Council votes down property maintenance code

FRONT ROYAL –  After months of discussion, the Town Council at its regular Monday meeting voted 4-0 against the implementation of a property maintenance code.

The vote came after a public hearing during which no one spoke.  Councilmen Jacob Meza and Christopher Morrison were absent. None of the councilmen commented on reasons for voting against the program.

If it passed, the town’s code would have been amended to include the state’s property maintenance code, with the purpose of protecting the health, safety and welfare of citizens. Establishment of a previously discussed building inspections district was not included in the code council voted down Monday.

Planning Director Jeremy Camp previously said the code is the next step the town could take in requiring minimum maintenance standards. The town can now only declare buildings nuisances, which is difficult because it requires a public health official to state it is a public safety threat.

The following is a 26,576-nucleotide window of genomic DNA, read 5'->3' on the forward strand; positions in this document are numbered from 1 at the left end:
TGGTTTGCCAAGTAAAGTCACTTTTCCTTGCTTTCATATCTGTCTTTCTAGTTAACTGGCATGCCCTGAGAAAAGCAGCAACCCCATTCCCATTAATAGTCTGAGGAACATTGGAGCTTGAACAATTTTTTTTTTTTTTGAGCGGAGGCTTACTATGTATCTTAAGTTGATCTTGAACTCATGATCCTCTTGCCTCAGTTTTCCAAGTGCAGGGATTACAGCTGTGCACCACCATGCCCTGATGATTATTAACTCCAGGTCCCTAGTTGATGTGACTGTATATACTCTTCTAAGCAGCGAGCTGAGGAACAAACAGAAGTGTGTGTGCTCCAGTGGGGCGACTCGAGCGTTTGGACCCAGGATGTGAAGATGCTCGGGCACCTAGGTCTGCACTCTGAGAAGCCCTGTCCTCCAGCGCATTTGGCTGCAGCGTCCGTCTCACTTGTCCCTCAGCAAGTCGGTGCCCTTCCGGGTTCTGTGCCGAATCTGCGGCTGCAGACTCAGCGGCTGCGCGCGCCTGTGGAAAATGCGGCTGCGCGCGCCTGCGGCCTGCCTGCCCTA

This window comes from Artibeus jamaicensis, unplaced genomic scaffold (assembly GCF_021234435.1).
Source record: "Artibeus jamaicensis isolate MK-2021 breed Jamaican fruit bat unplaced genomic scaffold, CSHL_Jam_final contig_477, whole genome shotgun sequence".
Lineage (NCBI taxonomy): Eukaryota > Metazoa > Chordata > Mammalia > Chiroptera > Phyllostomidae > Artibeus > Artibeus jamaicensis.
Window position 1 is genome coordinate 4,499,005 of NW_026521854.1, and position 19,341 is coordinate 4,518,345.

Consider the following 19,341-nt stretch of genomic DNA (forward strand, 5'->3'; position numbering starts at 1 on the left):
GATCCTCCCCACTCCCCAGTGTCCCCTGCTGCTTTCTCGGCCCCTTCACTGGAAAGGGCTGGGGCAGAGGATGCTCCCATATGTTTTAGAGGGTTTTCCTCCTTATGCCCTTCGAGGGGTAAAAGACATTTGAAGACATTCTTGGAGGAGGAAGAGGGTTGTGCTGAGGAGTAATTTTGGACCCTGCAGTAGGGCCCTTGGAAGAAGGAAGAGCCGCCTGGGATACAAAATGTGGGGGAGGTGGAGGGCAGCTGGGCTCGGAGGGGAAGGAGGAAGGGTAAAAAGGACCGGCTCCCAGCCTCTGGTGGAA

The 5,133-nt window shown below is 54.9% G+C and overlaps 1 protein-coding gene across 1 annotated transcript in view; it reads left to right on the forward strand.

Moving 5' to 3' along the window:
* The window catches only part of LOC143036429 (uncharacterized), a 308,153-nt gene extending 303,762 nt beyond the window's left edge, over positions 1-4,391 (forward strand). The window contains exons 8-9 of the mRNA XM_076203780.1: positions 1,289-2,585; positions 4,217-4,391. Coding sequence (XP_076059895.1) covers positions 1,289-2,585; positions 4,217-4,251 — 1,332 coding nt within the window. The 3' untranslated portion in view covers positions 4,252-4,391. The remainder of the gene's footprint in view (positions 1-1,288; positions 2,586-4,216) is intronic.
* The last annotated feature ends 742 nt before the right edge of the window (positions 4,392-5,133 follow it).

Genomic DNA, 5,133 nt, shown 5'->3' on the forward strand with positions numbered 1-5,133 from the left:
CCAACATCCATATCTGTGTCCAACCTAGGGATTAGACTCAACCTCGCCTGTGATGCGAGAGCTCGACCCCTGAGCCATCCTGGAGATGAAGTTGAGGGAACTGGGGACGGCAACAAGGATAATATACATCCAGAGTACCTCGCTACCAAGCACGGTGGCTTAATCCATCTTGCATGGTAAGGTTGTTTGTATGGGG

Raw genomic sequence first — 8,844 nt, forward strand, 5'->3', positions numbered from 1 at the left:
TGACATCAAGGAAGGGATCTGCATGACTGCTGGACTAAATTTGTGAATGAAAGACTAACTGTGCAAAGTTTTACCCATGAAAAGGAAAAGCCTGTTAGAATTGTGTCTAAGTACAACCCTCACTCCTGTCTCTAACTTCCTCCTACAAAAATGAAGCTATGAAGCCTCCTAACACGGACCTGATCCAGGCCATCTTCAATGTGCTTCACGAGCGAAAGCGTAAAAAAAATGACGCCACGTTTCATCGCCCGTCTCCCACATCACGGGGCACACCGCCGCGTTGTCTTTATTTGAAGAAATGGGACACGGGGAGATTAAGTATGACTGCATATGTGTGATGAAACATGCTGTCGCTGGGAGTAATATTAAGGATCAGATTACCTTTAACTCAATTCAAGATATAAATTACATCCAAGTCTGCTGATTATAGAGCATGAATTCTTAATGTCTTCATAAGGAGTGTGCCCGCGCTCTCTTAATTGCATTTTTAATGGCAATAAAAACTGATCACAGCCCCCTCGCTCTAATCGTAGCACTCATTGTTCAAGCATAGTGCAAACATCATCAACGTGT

Camp noted that adoption of the code would have helped the town ward off troubled buildings before they fell into extremely poor conditions.

If passed, the code would have required property owners to comply with written notices of necessary building repairs within 30 days. The property owner would have been responsible for any necessary costs.

Property owners would have to remove, repair, or secure building, walls, or structures that may endanger public health or safety under the proposed code. The town could have only enforced repairs on buildings’ exteriors.

The code states it would have ensured buildings are “maintained at the least possible cost consistent with health, safety, energy conservation and water conservation.”

The council has discussed the maintenance code in several work sessions, and held a previous public hearing on the matter in August 2017. The council delayed voting on the code’s adoption in November.

Clerk of Council Jennifer Berry said that one or both of the absent council members — Meza or Morrison — could bring the inspections program back up for vote.